Hal Finney (hal@rain.org)
Fri, 6 Dec 1996 09:40:32 -0800

From: Richard Brodie <RBrodie@brodietech.com>
> Wonderful! Do you see the error in your reasoning? Half the people who
> ever lived are still alive. What are the chances that George Washington
> is still alive? And how infinitesimal the probability that, out of all
> the eons of the existence of the universe, you and I lived now! But it's
> not unlikely, don't you see? The probability of anything having happened
> after it has already happened is 100%. There are an infinity of equally
> likely scenarios that didn't happen.

I don't think you can usefully take the view that everything which has
happened has simply happened, and we can draw no useful probability
conclusions from the evidence we see.

If I flip a coin 100 times and it comes up heads every time, I can't
just say, oh, well, that's what happened and so the probability of that
having happened is 100%. Instead, I must entertain the possibility that
I am dealing with a two headed coin.

I say, if I had had a normal coin the chances of that series of coin
the chances would have been certain. Now I factor in my a priori belief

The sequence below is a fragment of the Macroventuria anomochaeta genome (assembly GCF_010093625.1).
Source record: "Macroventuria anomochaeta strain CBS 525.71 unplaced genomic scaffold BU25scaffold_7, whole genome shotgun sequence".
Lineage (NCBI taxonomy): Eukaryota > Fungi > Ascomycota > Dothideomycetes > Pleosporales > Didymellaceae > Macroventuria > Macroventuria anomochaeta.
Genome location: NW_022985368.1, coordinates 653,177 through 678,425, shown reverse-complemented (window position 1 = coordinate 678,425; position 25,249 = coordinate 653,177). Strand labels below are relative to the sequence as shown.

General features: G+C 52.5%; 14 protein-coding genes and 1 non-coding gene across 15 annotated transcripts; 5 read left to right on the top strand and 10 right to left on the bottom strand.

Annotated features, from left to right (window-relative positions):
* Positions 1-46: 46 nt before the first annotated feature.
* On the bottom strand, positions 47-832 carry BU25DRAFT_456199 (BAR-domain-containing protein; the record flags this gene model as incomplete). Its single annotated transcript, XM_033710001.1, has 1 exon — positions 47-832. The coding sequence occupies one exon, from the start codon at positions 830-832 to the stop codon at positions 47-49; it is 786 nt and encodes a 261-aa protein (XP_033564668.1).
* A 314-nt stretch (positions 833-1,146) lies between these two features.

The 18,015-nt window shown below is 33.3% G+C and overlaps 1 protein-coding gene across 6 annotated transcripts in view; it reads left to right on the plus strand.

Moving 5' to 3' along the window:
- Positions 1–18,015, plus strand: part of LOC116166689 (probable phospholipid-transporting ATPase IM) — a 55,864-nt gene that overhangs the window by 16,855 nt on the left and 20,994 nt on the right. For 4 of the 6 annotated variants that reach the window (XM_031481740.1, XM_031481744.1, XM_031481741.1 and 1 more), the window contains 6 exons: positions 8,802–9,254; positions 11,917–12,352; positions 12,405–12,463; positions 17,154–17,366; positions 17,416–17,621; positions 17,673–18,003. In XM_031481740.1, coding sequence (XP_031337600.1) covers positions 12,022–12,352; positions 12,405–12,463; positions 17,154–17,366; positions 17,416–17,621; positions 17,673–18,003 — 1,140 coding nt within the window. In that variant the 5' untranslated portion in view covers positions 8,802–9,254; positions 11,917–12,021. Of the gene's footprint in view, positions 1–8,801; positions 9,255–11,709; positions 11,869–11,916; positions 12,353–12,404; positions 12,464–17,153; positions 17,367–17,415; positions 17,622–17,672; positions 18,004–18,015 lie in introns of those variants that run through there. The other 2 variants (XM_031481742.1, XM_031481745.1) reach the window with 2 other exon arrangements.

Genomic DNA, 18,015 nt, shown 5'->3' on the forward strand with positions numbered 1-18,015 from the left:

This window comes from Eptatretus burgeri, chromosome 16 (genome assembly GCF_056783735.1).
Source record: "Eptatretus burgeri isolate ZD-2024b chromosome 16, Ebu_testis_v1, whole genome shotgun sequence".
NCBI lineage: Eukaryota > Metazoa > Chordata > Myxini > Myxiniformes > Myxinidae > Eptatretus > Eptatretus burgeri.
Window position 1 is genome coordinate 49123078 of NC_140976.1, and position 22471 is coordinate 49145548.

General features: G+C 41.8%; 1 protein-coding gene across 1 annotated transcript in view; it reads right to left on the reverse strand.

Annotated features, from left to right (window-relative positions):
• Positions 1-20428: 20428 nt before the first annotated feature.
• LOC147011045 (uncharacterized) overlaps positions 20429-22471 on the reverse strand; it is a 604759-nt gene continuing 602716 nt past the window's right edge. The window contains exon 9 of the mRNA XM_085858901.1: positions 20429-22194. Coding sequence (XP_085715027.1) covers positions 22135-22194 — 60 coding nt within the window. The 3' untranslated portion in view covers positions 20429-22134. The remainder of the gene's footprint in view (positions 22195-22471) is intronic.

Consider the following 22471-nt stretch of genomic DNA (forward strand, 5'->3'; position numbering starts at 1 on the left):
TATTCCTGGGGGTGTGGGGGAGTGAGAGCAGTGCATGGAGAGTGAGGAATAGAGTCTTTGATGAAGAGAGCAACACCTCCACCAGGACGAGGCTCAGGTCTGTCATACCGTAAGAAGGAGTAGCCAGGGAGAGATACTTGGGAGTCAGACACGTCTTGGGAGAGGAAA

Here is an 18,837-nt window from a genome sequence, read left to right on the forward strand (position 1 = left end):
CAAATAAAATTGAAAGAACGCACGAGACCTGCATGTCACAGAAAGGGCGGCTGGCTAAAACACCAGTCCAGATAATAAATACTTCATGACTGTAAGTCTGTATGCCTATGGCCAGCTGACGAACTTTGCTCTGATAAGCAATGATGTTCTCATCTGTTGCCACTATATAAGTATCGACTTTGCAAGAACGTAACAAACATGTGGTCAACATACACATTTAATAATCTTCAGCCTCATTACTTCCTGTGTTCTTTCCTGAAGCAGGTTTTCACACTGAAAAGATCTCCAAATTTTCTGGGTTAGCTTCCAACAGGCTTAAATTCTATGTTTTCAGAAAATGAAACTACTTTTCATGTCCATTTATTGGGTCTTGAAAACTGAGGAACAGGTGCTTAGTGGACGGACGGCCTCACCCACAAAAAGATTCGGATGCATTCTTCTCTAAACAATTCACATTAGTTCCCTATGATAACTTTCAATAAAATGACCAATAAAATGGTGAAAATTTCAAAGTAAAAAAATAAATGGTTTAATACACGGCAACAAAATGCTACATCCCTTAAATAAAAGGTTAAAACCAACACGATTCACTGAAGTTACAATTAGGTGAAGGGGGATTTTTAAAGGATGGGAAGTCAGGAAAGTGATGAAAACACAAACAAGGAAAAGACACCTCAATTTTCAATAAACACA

that I had a two headed coin (probably they are outnumbered by regular
coins by a factor of a billion or so) and I conclude that there is a
pretty good chance that I do in fact have a two headed coin.

Similarly, if I see myself in circumstances which are highly improbable
given that humanity will expand to engulf the galaxy, while they would
be relatively probable if the human race is about to die out, then I
must raise my estimate of the probability of the latter possibility.
Saying that the probability of my existence is 100% because I exist does
not provide any useful information, any more than doing that in the coin
flipping example would have.

Hal

P.S. Please let me know in private mail if you think I am posting too
much on this topic.